A sustainable lens on Canada’s House – Centre Block

Rating System/Standard
Zero Carbon Building
Green Building

Today, Public Services and Procurement Canada (PSPC) shared more details on the renovation of the iconic Centre Block. The update drives home the immense effort underway to restore and modernize Canada’s most iconic building.

The 10-year project sets out to preserve Centre Block’s historical and architectural heritage while ensuring the structure and the new Welcome Centre can meet the needs of Canadians for generations to come. This includes embracing green building practices through their intention to pursue Leadership in Energy and Environmental Design, or LEED® and Zero Carbon Building Standard™ (ZCB Standard) certification.

“The Centre Block project’s impressive approach to sustainability and heritage preservation reflects a growing shift in building practices,” said Thomas Mueller, President and CEO of the Canada Building Council (CaGBC). “Addressing environmental sustainability and carbon is the new normal for public buildings, especially retrofits. By prioritizing green building practices in their approach to the Centre Block, PSPC is making a significant investment in Canada’s future.”

At over 100 years of age, the Centre Block had seen only minor repairs. It was largely inefficient, with single pane windows, limited insulation, and inefficient mechanical systems. Major repairs were required to bring the building to modern safety, environmental, and accessibility standards, and to make it functional for both parliamentarians and visitors. As an older heritage building, the project is complex – balancing a respect for the building’s past with a vision for its future.

The rehabilitation of Centre Block will address sustainability, energy efficiency and climate resilience as well as accessibility. Innovative new approaches were explored to select and source sustainable materials and to improve the building envelope. Designed to minimize impact to the building’s impressive stone façade, the envelop improvements include new windows and the addition of insulation to reduce air infiltration for better energy efficiency and occupant comfort.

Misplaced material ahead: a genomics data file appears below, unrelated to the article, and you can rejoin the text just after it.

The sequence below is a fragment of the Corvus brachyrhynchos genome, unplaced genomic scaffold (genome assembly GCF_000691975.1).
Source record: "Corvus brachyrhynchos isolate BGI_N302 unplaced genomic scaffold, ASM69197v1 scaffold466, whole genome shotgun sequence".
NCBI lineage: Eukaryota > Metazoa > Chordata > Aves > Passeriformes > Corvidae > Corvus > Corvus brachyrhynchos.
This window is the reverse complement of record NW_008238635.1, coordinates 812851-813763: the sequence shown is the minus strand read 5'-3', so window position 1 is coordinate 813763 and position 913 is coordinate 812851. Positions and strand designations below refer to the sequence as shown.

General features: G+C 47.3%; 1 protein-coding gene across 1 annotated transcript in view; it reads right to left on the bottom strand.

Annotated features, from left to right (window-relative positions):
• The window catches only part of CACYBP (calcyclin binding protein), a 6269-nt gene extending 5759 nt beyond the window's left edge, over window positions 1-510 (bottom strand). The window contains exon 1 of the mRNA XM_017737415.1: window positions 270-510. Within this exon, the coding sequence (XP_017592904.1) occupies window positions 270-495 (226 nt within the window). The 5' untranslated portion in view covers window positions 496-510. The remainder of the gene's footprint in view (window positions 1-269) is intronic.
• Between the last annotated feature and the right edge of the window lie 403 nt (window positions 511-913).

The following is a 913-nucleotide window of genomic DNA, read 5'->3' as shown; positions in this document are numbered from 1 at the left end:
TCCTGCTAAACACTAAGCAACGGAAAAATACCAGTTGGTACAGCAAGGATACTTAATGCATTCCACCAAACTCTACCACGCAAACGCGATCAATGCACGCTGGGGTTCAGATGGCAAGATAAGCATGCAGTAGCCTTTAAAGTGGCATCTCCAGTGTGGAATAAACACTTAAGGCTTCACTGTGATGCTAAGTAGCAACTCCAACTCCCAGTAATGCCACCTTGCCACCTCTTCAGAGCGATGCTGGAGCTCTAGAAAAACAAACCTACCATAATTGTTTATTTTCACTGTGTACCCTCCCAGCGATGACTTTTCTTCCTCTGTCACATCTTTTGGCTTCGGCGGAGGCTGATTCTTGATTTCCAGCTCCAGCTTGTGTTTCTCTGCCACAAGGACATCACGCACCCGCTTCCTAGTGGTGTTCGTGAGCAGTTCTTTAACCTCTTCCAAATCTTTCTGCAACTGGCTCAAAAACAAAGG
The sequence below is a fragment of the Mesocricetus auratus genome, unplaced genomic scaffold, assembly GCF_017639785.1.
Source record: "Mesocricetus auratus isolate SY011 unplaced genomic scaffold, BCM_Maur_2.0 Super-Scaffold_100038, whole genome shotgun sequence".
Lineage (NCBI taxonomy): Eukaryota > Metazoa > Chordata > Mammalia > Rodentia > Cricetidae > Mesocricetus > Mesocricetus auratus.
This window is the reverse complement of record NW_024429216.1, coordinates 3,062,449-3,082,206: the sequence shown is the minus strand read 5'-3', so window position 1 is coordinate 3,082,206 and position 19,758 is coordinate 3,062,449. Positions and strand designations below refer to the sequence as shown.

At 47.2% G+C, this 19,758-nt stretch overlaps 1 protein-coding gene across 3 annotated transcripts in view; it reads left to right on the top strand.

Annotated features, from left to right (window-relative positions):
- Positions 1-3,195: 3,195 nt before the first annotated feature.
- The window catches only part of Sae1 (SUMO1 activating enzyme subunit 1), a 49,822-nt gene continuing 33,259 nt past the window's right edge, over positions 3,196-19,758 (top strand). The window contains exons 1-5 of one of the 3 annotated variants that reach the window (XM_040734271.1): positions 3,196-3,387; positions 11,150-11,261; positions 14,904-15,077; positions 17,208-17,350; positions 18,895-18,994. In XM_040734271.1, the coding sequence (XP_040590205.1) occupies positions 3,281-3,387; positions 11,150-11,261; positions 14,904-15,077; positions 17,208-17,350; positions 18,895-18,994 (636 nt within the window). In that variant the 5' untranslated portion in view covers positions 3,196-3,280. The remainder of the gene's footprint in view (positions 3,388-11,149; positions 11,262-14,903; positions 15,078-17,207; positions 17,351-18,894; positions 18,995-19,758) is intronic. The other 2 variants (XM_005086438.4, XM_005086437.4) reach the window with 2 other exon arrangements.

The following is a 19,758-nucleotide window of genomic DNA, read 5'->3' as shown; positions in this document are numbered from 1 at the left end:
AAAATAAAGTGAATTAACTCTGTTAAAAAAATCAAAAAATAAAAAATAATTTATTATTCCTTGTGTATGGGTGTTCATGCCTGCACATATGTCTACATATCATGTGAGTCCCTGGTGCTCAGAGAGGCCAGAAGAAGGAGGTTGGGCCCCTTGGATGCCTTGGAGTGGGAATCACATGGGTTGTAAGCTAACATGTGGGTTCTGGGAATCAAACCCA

The building’s new mechanical systems will also improve efficiency by capturing and repurposing waste heat, while potable water demand will be reduced through the use of rainwater and greywater for non-potable uses, like toilets or landscaping needs. When completed, PSPC estimates that the renovations will see energy consumption reduced by at least 75 per cent, and water consumption by over 50 per cent.

As a result of its many sustainability features, the Centre Block project aims to pursue LEED and the ZCB Standard certification. LEED offers a holistic path to address key aspects of green building, including sustainable site developments, efficient use of water and energy, healthy materials, improved indoor air quality and occupant comfort and more. The ZCB Standard focuses primarily on the reduction of both operational and embodied carbon associated with a building – an important consideration for meeting Canada’s 2030 and 2050 climate targets.

“This project supports the Government of Canada’s commitment to a carbon neutral building portfolio,” said Mueller. “Centre Block shows that “carbon neutral” isn’t just talk – the government is taking direct action and leading the way. By investing in sustainable, zero-carbon buildings, the government can play an active role in driving innovation, creating jobs, and setting Canada on the path towards a resilient and low-carbon economy.”

Currently the project employs an average of 400 employees each day, and PSPC estimates that the project will ultimately create over 70,000 jobs. In Canada’s Green Building Engine report, CaGBC showed the growth of the green building sector and its potential for job creation – 1.5 million jobs by 2030 under a green recovery scenario that includes government investment and progressive policies.

The Centre Block has the distinction of being the largest, most complex heritage rehabilitation project ever seen in Canada, and could be one of the largest in the world. What is clear from the rebirth of this 100-year old landmark is that environmentally sustainable, green retrofits are possible for any building.

“The Centre Block project is a watershed moment in green building,” said Mueller. “It showcases our technical capacity to build and retrofit to the highest possible standards at a national and international level. It reflects our collective priorities as Canadians – action on environment, climate change and inclusivity through accessibility. It’s an approach that will ensure the Centre Block remains Canada’s House for generations to come.”

Read the PSPC press release. For media inquiries contact media@cagbc.org.

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